SCOTTISH Labour has thrashed the SNP in a council byelection caused by a sex scandal amid a Nationalist meltdown.

Labour candidate Anne McCrory gained the Bellshill ward in North Lanarkshire on first preferences alone yesterday with almost double the vote taken by the SNP.

Scottish labour leader Anas Sarwar hailed it as an "incredible result".

The loss is an early electoral setback for Humza Yousaf, who campaigned in the seat alongside SNP candidate Joe Budd.

The SNP leader acknowledged his party had faced a “challenge” in “that particular seat”.

He said: “I definitely don’t take a single vote the SNP has for granted, so we’ve got to work hard as a party.

“That’s why it’s so important the SNP stays as a united party, that we get around that core driving message of ours that independence and the future of Scotland should be in the hands of the people of Scotland.”

He added he believed that “is a proposition that is gaining support”.

Ms McCrory won 1,440 votes compared to Mr Budd’s 753 on a turnout of 22.7 per cent.

Labour’s 51.8% share was enough to put it over the top in the 10-way contest without any need for vote transfers, and was 13 points up on the 2022 result in Bellshill.

The SNP’s share of the vote was down 13.7 points to 27.1%. 

Turnout was down 13.3 points on the 2022 local elections. 

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Geoff Aberdein, a former chief of staff to first minister Alex Salmond, said the SNP’s failure to turn out its previous supporters illustrated the electoral threat facing a  complacent party.

He tweeted: “Bellshill by-election highlights need for major point of departure. 

“Party has to stop talking to its own bubble, establish vision & purpose that reflects punters' needs & deliver with conviction.

“Why weren’t SNP voters willing to turnout? Whether it be in polls or at ballot box in by-elections, the trend has been against the SNP for months. 

“This ‘fingers in ears’ and ‘it will be alright on the night’ position is exactly how I recall the Labour Party acting in 2006.”

The contest was triggered by Jordan Linden, who was seen as one of the SNP’s rising stars, resigning over sexual misconduct allegations.

Mr Linden, who is 28 this month, stood down from the £45,000-a-year post just a few weeks after the SNP gained control of the Labour stronghold at last year’s local elections.

He left after sexual misconduct claims were made against him, which he initially denied.

He later admitted causing a teenage boy “a sense of discomfort which I entirely regret” at a party in 2019, but insisted he had never approached anyone with “ill intent”.

His resignation as council leader led to the collapse of the SNP administration and party infighting, and Labour regained control of the authority.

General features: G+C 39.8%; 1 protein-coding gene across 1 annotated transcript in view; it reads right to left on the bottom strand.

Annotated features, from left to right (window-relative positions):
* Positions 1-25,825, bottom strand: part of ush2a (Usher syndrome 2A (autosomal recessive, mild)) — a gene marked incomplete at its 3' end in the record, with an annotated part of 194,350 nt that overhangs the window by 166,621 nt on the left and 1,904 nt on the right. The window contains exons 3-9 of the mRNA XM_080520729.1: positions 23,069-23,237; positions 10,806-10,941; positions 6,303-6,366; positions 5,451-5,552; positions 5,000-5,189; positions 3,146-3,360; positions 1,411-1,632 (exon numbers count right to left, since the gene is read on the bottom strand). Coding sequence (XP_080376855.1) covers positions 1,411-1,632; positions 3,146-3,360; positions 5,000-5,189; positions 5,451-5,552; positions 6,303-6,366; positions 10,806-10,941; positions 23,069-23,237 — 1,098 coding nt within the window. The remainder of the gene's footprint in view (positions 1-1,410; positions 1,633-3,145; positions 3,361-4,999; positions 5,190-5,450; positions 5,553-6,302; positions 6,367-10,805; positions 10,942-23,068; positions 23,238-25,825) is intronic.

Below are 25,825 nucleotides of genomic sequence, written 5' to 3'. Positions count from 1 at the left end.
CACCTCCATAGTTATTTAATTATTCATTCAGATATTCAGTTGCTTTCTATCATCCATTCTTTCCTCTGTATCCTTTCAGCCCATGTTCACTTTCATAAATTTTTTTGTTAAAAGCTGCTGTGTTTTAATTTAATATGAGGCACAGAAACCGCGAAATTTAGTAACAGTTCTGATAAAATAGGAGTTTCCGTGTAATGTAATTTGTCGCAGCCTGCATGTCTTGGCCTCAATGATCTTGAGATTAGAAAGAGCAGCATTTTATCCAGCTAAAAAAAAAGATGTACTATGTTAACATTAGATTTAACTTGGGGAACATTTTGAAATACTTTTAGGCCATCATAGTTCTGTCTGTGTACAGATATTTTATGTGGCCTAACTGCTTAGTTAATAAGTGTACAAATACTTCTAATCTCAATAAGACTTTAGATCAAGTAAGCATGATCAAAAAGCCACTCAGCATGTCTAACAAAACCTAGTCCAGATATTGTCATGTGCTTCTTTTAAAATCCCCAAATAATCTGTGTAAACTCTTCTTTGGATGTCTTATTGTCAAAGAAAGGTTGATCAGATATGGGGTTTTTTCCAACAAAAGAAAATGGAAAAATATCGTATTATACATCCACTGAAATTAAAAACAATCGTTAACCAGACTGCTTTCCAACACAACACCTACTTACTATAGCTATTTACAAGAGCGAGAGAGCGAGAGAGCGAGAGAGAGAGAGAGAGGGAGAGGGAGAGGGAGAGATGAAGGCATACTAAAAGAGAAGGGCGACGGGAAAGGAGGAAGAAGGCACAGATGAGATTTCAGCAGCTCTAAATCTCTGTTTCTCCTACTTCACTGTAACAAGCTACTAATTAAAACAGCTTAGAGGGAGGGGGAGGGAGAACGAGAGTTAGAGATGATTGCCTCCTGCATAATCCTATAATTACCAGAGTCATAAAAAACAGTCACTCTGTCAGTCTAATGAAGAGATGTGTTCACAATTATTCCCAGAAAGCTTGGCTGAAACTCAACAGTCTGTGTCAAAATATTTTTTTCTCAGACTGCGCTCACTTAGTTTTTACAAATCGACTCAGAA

After more allegations surfaced, Mr Linden left the council altogether in March this year.

"My resignation is due to the extreme impact all of this is having on my life,” he said. 

The North Lanarkshire SNP group recently suffered mass resignations after the party tried to suspend councillors who had complained about its mishandling of the scandal.

Eight former SNP councillors now sit as “Progressive Change for North Lanarkshire”.

Police Scotland are investigating a sexual assault allegation against Mr Linden.

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The Sunday Mail reported last month that two men had given statements to detectives and that three others had made allegations, some dating back eight years.

Mr Linden, who is the cousin of SNP Glasgow East MP David Linden, told the paper he did not accept the allegations made against him.

Alba party chair Tasmina Ahmed-Sheikh claimed the party's 3.9% vote share suggested "great things for the future".

She said: "This is AlbaA’s best result thus far and suggests great things for the future.

"This is the second by-election running where we have outpolled the Greens and the first time we have beaten both the Greens and the Liberal-Democrats.

"The overall result in Bellshill confirms the SNP are in deep trouble and it is our job to ensure that ALBA continues our rise to offer a viable alternative to independence supporting voters.”


The number of first preference votes polled for each candidate was:  

Joseph Budd, Scottish National Party  – 753

Colin Cameron, Scottish Conservative and Unionist – 236

John Arthur Henry Cole, Scottish Liberal Democrats – 34

Leo Francis Lanahan, Scottish Family Party: Pro-Family, Pro-Marriage, Pro-Life - 30

John Marshall, Alba Party for Independence – 107

Anne McCrory, Scottish Labour Party – 1,440

Rosemary McGowan, Scottish Greens - 44

Simona Panaitescu, Freedom Alliance. Stop the Great Reset – 7

Billy Ross, British Unionists – For a Better Britain - 120

Neil Wilson, UK Independence Party - 7


Total of first preference votes: 2,778

The percentage poll was 22.7% and the electoral quota was 1,390. 

41 ballot papers were rejected.

Des Murray, Returning Officer, said: “I would like to congratulate Anne McCrory on her election, and I look forward to seeing her at the next council meeting.”